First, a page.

NADPH is involved as donor of reducing equivalents in both the reduction of the 3-ketoacyl and of the 2,3-unsaturated acyl derivatives (Figure 21-3, reactions 3 and 5). The oxidative reactions of the pentose phosphate pathway (see Chapter 20) are the chief source of the hydrogen required for the reductive synthesis of fatty acids. Significantly, tissues specializing in active lipogenesis—ie, liver, adipose tissue, and the lactating mammary gland—also possess an active pentose phos phate pathway. Moreover, both metabolic pathways are found in the cytosol of the cell, so there are no membranes or permeability barriers against the transfer of NADPH. Other sources of NADPH include the reaction that converts malate to pyruvate catalyzed by the "malic enzyme" (NADP malate dehydrogenase) (Figure 21-4) and the extramitochondrial isocitrate dehydrogenase reaction (probably not a substantial source, except in ruminants).

Acetyl-CoA Is the Principal Building Block of Fatty Acids

Acetyl-CoA is formed from glucose via the oxidation of pyruvate within the mitochondria. However, it does not diffuse readily into the extramitochondrial cytosol,

Glucose

Glucose 6-phosphate

Palmitate

Glucose

Palmitate

Glucose 6-phosphate

Malonyl Coa Palmitate

Figure 21-4. The provision of acetyl-CoA and NADPH for lipogenesis. (PPP, pentose phosphate pathway; T, tricarboxylate transporter; K, a-ketoglutarate transporter; P, pyruvate transporter.)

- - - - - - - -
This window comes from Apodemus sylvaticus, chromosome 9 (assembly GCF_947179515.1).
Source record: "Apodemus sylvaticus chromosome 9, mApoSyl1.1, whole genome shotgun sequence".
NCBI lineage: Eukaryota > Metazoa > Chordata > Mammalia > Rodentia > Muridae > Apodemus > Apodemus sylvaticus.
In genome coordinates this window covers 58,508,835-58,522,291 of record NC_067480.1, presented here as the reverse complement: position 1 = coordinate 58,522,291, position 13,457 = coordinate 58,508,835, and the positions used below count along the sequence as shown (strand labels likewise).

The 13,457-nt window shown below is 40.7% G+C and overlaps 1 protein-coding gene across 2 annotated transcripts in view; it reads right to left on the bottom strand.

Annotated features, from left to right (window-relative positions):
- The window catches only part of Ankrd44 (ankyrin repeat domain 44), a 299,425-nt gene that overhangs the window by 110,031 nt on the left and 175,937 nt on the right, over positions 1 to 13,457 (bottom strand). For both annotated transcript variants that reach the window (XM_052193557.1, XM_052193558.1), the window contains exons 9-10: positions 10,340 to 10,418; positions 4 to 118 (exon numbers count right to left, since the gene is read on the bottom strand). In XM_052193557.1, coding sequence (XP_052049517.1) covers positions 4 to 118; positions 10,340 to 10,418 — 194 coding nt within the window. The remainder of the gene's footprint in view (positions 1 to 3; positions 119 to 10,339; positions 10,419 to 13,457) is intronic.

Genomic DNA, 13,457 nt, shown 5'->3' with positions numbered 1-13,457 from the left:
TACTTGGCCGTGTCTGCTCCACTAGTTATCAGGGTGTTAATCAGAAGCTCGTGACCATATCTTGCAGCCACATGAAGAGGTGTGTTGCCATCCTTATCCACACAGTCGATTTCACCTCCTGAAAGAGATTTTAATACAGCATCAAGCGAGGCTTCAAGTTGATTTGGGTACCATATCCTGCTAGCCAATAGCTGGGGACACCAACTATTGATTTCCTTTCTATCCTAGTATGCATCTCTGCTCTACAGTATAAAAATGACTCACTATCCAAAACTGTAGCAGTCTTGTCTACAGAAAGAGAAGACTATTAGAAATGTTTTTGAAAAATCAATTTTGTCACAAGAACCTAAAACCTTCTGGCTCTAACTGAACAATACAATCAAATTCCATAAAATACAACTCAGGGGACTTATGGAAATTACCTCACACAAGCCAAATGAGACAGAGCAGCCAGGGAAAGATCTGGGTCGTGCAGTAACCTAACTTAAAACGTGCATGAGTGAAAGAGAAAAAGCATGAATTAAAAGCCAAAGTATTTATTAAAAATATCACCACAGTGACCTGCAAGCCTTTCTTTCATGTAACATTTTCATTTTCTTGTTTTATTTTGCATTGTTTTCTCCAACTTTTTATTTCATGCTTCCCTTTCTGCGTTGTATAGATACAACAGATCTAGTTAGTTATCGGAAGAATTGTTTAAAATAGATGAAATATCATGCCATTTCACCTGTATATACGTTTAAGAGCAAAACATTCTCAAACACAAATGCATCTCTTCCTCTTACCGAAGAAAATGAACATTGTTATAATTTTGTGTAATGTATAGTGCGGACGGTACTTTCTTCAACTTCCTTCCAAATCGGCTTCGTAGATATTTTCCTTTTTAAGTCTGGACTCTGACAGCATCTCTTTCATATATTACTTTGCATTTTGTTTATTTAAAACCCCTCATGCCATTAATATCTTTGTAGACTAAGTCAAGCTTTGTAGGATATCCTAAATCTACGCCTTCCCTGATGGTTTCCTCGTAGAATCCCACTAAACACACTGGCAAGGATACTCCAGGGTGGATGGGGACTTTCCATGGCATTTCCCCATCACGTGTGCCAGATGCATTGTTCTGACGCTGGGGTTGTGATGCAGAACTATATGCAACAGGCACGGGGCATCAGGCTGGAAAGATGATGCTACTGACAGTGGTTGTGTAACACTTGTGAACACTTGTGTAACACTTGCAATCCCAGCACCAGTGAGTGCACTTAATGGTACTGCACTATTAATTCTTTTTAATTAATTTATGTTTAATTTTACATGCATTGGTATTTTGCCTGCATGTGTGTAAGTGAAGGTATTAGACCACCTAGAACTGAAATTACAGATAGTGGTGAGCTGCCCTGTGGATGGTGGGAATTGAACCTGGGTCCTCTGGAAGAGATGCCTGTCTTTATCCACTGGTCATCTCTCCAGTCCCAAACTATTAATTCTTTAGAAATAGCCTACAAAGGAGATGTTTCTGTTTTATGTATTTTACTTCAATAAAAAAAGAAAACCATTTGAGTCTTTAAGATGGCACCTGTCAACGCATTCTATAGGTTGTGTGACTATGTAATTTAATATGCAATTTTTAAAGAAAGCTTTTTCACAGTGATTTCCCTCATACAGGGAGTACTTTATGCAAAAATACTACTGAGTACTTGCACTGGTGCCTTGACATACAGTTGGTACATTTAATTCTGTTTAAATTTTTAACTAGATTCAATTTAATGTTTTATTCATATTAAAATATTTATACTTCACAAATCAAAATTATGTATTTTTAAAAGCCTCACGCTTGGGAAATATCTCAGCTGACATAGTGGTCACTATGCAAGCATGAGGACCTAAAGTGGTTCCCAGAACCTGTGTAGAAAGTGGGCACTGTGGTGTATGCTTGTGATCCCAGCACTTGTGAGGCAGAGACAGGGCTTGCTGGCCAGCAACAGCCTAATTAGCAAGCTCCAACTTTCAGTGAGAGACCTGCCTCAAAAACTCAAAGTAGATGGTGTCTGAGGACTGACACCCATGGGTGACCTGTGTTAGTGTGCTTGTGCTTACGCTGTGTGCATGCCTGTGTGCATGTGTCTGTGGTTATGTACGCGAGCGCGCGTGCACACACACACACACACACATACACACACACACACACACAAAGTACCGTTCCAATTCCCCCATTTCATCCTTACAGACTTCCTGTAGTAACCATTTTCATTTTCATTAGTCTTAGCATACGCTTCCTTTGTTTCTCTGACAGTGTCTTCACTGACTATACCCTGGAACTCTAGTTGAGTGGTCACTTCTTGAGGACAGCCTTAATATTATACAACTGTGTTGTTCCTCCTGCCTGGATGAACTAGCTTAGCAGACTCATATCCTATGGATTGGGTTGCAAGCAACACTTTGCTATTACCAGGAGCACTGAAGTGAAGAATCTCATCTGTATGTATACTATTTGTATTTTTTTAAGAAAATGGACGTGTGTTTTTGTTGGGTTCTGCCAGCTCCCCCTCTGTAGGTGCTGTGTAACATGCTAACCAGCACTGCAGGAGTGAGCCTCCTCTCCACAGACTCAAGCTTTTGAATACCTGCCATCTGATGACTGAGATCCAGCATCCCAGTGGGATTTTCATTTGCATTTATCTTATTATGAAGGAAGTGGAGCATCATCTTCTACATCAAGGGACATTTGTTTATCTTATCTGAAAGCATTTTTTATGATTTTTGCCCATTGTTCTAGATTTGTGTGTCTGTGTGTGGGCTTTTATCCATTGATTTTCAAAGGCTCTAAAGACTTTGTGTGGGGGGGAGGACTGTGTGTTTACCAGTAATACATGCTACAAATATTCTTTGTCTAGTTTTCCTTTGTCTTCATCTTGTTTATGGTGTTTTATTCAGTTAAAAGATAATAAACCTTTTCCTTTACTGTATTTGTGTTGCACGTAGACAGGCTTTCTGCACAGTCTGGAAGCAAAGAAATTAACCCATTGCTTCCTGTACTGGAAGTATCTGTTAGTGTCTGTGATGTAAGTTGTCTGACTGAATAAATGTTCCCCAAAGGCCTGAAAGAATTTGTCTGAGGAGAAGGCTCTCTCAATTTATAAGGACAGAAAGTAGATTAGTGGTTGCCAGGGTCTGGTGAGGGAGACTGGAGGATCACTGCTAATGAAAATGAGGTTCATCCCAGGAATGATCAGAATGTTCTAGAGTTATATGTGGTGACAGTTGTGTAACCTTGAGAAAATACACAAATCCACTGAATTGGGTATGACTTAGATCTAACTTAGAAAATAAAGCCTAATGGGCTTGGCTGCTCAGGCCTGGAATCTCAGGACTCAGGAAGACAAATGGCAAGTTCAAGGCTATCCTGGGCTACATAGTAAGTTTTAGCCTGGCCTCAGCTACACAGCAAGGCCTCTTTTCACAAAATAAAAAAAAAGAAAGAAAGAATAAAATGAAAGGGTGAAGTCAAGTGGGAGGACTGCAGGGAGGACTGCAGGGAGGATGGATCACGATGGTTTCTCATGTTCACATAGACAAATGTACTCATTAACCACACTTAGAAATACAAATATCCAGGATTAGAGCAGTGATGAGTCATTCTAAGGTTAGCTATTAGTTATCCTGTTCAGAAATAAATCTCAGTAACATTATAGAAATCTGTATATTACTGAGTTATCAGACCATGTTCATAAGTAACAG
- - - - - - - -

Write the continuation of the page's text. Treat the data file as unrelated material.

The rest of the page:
Figure 21-4. The provision of acetyl-CoA and NADPH for lipogenesis. (PPP, pentose phosphate pathway; T, tricarboxylate transporter; K, a-ketoglutarate transporter; P, pyruvate transporter.)

the principal site of fatty acid synthesis. Citrate, formed after condensation of acetyl-CoA with oxaloacetate in the citric acid cycle within mitochondria, is translocated into the extramitochondrial compartment via the tricarboxylate transporter, where in the presence of CoA and ATP it undergoes cleavage to acetyl-CoA and oxaloacetate catalyzed by ATP-citrate lyase, which increases in activity in the well-fed state. The acetyl-CoA is then available for malonyl-CoA formation and synthesis to palmitate (Figure 21-4). The resulting oxaloacetate can form malate via NADH-linked malate dehydrogenase, followed by the generation of NADPH via the malic enzyme. The NADPH becomes available for lipogenesis, and the pyruvate can be used to regenerate acetyl-CoA after transport into the mitochondrion. This pathway is a means of transferring reducing equivalents from extramitochondrial NADH to NADP. Alternatively, malate itself can be transported into the mitochondrion, where it is able to re-form oxaloacetate. Note that the citrate (tricarboxylate) transporter in the mitochondrial membrane requires malate to exchange with citrate (see Figure 12-10). There is little ATP-citrate lyase or malic enzyme in ruminants, probably because in these species acetate (derived from the rumen and activated to acetyl CoA extramitochondri-ally) is the main source of acetyl-CoA.

Elongation of Fatty Acid Chains Occurs in the Endoplasmic Reticulum

This pathway (the "microsomal system") elongates saturated and unsaturated fatty acyl-CoAs (from C10 upward) by two carbons, using malonyl-CoA as acetyl donor and NADPH as reductant, and is catalyzed by the microsomal fatty acid elongase system of enzymes (Figure 21-5). Elongation of stearyl-CoA in brain increases rapidly during myelination in order to provide C22 and C24 fatty acids for sphingolipids.